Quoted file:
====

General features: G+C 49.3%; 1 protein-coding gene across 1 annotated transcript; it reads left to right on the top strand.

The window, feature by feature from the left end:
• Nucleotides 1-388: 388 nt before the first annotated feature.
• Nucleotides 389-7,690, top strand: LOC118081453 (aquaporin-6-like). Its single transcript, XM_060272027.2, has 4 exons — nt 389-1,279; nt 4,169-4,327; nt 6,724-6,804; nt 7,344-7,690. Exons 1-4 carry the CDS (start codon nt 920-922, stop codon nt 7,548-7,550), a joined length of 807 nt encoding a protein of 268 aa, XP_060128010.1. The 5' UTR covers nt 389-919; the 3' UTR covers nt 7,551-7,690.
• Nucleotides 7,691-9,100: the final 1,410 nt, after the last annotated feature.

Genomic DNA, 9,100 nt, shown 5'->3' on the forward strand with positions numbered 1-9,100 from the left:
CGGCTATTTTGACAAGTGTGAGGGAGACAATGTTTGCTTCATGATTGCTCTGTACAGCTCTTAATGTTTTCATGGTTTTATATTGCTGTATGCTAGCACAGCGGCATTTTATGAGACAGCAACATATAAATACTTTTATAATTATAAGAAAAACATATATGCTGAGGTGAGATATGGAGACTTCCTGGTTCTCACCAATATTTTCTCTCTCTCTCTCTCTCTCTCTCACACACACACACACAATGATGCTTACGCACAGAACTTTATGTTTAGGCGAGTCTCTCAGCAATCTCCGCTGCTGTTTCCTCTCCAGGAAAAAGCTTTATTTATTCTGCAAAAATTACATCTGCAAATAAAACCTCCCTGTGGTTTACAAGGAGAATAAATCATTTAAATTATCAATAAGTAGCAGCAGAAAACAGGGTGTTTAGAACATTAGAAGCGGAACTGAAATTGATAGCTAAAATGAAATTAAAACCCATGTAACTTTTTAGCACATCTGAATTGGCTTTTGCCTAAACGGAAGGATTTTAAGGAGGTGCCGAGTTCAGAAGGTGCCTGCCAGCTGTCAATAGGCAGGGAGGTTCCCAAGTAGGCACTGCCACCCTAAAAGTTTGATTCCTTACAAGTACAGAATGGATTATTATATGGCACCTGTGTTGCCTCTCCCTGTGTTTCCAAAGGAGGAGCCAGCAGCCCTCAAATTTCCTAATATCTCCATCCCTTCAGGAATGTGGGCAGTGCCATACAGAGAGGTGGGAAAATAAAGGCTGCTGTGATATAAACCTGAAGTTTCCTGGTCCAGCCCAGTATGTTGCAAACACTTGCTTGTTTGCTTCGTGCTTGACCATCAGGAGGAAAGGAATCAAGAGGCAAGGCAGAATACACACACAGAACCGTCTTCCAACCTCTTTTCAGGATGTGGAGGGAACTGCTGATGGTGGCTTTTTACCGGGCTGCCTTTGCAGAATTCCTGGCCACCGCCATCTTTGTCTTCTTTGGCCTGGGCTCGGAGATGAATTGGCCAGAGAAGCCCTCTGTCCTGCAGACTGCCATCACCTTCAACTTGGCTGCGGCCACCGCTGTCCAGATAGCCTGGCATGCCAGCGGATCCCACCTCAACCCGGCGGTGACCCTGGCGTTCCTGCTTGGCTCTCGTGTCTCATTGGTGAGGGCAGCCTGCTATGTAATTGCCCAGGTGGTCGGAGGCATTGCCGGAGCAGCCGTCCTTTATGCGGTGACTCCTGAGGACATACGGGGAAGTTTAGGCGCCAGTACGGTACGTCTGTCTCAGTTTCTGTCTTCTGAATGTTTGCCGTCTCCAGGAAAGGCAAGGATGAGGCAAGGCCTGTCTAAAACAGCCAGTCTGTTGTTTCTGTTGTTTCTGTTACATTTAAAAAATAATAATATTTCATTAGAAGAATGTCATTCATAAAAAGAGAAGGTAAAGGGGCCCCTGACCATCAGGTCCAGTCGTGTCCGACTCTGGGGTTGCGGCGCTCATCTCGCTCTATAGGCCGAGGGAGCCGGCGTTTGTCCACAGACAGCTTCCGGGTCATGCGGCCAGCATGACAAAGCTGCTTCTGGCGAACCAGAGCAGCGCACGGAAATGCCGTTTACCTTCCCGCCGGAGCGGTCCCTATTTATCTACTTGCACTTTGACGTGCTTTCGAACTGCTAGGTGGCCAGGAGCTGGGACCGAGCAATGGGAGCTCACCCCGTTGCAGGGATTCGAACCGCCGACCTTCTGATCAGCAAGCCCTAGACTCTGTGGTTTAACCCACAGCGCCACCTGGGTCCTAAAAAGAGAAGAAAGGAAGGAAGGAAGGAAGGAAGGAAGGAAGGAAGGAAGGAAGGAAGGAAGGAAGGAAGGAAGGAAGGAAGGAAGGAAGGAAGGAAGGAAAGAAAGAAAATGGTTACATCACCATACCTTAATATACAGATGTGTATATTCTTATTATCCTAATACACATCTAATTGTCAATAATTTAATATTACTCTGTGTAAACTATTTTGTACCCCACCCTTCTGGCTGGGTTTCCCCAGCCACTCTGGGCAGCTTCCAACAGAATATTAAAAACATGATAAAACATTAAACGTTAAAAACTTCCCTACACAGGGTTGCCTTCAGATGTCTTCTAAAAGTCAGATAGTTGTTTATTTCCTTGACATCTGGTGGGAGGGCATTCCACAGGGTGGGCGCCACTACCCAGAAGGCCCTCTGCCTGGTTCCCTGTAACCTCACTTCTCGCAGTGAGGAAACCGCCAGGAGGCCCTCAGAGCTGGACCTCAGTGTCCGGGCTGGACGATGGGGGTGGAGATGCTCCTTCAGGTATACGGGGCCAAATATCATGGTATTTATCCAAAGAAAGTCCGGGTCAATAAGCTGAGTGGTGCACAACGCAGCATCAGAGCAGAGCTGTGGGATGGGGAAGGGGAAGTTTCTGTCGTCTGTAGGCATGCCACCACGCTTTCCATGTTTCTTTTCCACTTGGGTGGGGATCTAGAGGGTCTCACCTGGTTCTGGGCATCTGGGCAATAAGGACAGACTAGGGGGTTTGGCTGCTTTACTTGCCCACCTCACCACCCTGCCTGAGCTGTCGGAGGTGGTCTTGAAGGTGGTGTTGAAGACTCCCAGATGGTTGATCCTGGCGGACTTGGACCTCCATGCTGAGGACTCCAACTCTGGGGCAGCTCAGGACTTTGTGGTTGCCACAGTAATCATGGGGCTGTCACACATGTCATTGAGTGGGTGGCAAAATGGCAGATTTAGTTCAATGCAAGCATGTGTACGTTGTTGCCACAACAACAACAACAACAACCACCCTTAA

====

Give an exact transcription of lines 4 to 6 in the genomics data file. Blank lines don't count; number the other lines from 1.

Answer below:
• Nucleotides 389-7,690, top strand: LOC118081453 (aquaporin-6-like). Its single transcript, XM_060272027.2, has 4 exons — nt 389-1,279; nt 4,169-4,327; nt 6,724-6,804; nt 7,344-7,690. Exons 1-4 carry the CDS (start codon nt 920-922, stop codon nt 7,548-7,550), a joined length of 807 nt encoding a protein of 268 aa, XP_060128010.1. The 5' UTR covers nt 389-919; the 3' UTR covers nt 7,551-7,690.
• Nucleotides 7,691-9,100: the final 1,410 nt, after the last annotated feature.

Genomic DNA, 9,100 nt, shown 5'->3' on the forward strand with positions numbered 1-9,100 from the left: